Once close to the top of cycling world, Austrian cyclist Bernhard Kohl retired from the sport, apparently eschewing the dope-for-wins philosophy in pro cycling. Kohl is currently mired in a professional,personal, and legal quagmire of doping, and doping allegations.
Reflecting on this event, one cannot but help to think about the twisted culture of pro cycling. Ostensibly based on an activity that promotes health and fitness, all too often pro cycling promotes drug-cheating, dishonesty, and death from doping drugs like EPO. Kohl apparently tired of this nonsense, calling his career kaput.
It might be easy to drawn down on Kohl and individual athletes. Much of the disdain may be merited because no one should absolve these dopers of responsibility. However the system of management, doctors, trainers, personal managers that promotes doping should also be highly implicated. The athletes (in Europe) often are punished while the doctors behind the dopers simple get rich. From the Examiner:
Bernhard Kohl of Austria, the disgraced former rider for the former Gerolsteiner team, has retired from cycling and said Monday he will not return to the sport after his doping-related suspension ends.
"I don't want to continue leading a double life which is based on lies," Kojhl said at a press conference in Vienna, Austria.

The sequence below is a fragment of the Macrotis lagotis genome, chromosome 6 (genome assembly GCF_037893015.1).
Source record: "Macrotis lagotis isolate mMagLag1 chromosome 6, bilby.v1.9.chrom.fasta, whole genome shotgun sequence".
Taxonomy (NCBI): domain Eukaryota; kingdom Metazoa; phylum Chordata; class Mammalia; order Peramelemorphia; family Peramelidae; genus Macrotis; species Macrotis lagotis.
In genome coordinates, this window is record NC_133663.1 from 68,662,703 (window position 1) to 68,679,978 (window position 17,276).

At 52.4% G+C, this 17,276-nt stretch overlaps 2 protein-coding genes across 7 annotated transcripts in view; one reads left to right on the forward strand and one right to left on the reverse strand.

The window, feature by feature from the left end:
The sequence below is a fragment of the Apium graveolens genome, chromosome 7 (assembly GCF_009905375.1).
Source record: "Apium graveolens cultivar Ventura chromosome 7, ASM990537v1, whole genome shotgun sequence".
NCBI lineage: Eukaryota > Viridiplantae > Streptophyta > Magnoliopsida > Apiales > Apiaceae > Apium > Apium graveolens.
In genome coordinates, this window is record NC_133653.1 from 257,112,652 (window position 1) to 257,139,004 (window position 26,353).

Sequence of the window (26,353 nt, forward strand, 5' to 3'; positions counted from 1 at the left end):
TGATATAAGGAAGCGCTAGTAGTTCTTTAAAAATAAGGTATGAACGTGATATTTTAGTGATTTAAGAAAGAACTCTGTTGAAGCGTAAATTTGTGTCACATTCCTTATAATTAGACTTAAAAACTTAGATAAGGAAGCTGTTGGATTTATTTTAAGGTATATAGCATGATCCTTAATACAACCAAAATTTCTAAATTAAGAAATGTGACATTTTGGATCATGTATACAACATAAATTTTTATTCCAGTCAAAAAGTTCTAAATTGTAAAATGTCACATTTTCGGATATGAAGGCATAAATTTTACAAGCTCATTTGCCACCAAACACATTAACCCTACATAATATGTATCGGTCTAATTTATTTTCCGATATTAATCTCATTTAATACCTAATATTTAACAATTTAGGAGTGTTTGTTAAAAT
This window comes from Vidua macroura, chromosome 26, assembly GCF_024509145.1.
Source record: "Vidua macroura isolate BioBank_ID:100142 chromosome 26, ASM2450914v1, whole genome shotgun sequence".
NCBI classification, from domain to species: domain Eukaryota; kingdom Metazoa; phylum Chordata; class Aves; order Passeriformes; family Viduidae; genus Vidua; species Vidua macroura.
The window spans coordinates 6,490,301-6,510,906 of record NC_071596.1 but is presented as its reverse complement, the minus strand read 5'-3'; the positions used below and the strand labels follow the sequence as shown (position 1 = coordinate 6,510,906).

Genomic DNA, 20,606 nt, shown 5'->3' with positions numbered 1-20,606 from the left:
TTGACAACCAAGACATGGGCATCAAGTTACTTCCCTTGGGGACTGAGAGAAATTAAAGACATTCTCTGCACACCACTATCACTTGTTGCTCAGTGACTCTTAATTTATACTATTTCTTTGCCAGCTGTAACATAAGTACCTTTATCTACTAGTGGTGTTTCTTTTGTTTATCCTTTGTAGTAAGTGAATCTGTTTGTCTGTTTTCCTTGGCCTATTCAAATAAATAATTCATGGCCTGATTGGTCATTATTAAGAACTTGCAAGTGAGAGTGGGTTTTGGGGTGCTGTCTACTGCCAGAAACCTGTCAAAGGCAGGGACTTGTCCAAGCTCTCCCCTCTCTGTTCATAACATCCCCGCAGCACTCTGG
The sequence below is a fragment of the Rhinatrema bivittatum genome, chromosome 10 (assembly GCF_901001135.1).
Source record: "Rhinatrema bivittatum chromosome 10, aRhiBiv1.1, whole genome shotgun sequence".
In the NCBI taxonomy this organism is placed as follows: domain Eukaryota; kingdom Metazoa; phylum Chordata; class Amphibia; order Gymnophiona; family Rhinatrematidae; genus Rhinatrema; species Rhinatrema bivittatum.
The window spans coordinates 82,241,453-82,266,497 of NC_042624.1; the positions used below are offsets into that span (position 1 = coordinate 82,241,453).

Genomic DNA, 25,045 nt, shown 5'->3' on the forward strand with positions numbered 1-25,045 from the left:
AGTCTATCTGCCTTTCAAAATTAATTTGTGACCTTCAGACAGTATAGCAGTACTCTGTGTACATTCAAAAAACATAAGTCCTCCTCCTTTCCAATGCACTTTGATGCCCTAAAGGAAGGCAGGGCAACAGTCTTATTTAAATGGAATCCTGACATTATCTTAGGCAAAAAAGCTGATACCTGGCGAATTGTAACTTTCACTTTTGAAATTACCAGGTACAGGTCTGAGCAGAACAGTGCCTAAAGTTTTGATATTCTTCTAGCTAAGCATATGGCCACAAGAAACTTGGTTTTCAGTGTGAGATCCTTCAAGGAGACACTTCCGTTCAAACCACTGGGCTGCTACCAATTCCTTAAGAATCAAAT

Kohl originally finished third overall in the 2008 Tour de France, 73 seconds behind race winner Carlos Sastre. But Kohl, 27, tested positive for the EPO derivative CERA during the Tour de France and later confessed to having used illegal doping products and methods for most of his career. He was given a two-year suspension.
Kohl's dismissal from the Tour improved riders below him in the overall standings one position, including American Christian Vande Velde from fifth to fourth.
"Without doping there is no equal opportunity in the top international field," Kohl said. "This is absolutely the end. I have voluntarily doped – in a system in which you can't win without doping. Talent, training and iron discipline just aren't enough at some point. Doping becomes the rule. A clean sport is unfortunately an exception."
Kohl said that he would now dedicate himself to doping prevention, by speaking on the subject and organizing cycling camps.